Chris Hursthouse (22) is proof you don’t have to grow up on a farm to succeed in farming.
“The report highlights that agriculture and livestock farming has a role to play in addressing climate change,” says Jeremy Baker, BLNZ’s chief insight officer.
“It points out that livestock products from sustainable, low greenhouse gas emission farming systems are part of the solution.”
The report recommends how to mitigate and adapt to climate change, much of it already happening on NZ farms -- planting trees, maintaining good soil carbon, and low input, well managed grazing, Baker says.
“While our farmers have made good progress, the job is not done and we are committed to improving our environmental footprint.”
He says that, contrary to some claims, the report is clear that sustainably produced livestock products will keep their role in feeding the world.
“NZ’s sustainable sheep and beef farm systems are well matched with what the report’s authors are talking about. In particular, the report focuses on ensuring that land is matched with the most suitable food production use for it.
“While pastoral livestock farmers must keep reducing their greenhouse gas emissions, the IPCC report reinforces that NZ is already a leader in this.”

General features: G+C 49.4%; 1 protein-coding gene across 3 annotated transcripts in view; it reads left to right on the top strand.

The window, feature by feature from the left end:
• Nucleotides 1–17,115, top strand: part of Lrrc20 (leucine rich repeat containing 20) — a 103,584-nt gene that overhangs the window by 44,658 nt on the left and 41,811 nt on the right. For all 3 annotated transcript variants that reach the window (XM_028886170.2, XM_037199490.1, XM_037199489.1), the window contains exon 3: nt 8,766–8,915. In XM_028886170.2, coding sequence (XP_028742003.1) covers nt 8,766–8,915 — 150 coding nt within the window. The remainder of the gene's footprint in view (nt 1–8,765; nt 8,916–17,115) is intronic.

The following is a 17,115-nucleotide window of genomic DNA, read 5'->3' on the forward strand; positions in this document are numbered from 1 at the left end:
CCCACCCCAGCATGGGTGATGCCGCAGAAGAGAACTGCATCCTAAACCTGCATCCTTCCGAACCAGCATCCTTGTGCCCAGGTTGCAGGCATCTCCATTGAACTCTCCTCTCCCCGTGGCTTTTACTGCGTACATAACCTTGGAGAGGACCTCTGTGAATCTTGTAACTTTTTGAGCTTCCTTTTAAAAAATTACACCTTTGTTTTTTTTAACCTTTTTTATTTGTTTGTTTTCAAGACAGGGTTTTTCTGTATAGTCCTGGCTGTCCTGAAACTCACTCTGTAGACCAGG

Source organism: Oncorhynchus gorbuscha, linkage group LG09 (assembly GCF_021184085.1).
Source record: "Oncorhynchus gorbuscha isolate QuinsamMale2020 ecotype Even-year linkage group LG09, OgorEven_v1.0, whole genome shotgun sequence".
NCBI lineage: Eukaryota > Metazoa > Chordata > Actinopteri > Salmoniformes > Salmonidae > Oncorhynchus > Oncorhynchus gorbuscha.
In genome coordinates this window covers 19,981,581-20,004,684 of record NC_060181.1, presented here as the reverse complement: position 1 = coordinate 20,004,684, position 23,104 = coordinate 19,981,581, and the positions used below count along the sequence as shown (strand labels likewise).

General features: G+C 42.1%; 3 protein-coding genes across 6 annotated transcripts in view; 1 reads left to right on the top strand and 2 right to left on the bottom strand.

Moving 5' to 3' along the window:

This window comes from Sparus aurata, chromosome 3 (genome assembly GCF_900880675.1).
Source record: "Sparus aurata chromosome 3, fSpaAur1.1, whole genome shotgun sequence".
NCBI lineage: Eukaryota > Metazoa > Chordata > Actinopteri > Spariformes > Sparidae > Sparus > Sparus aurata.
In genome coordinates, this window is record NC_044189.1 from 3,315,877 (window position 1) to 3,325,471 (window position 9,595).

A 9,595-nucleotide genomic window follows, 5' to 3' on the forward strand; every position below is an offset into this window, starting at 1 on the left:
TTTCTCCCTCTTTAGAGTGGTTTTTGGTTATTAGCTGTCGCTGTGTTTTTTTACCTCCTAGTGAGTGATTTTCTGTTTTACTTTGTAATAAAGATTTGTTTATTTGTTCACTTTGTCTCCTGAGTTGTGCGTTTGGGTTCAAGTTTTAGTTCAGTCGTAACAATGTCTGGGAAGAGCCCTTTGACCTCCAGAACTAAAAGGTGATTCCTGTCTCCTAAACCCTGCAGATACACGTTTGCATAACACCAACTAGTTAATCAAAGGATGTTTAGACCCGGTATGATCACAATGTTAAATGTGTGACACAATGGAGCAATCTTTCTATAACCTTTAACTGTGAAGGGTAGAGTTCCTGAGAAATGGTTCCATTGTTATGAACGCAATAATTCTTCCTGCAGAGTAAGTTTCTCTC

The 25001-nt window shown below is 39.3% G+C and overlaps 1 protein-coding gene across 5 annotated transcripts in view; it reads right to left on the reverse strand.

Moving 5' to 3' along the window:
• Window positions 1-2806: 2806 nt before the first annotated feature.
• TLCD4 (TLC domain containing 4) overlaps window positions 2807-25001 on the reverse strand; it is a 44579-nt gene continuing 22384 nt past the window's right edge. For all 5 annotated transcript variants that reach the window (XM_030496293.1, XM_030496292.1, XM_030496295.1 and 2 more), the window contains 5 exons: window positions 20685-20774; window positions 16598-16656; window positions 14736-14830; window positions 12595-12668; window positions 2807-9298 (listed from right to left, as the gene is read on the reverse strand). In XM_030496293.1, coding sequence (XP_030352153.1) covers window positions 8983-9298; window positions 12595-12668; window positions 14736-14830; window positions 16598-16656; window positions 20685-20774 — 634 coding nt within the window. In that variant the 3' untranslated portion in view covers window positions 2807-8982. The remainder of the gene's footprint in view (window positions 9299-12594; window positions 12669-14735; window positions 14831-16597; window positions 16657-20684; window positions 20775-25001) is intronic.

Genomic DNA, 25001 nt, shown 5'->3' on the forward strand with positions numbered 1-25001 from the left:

The report highlights the importance of soil carbon and the role it can play in mitigating climate change. NZ’s young soils have higher carbon content than anywhere else.
The IPCC’s research will also interest NZ policy makers as they consider the role forestry should play in combatting climate change, Baker says.
“The IPCC encourages the integration of trees into farming systems. But while large scale afforestation can provide opportunities for carbon sequestration, other issues must be taken into account.”
NZ meat's shrinking impact
• Since 1990 the NZ sheep and beef sector has reduced its absolute greenhouse gas emissions by 30%, yet has maintained similar levels of production and doubled the value of its exports.
• Research by Caroline Saunders in 2009 showed that NZ lamb exported to the UK had a lower carbon footprint than UK lamb, despite it being shipped to Europe.
• Research by Professor David Norton, University of Canterbury, has shown that NZ’s sheep and beef farms include 2.8 million hectares of native vegetation. This includes 1.4m ha of native forest, much of it having regenerated since the 1980s when marginal land was retired as Government subsidies ended.
• Research is now measuring the amount of sequestration by these native trees.
• Raising NZ beef requires water at rates of only 45L/kg, and sheepmeat only 20L/kg. Processing adds only 20-70L/kg. This contrasts with water required overseas by feedlots -- 680L/kg extracted water, including production and processing.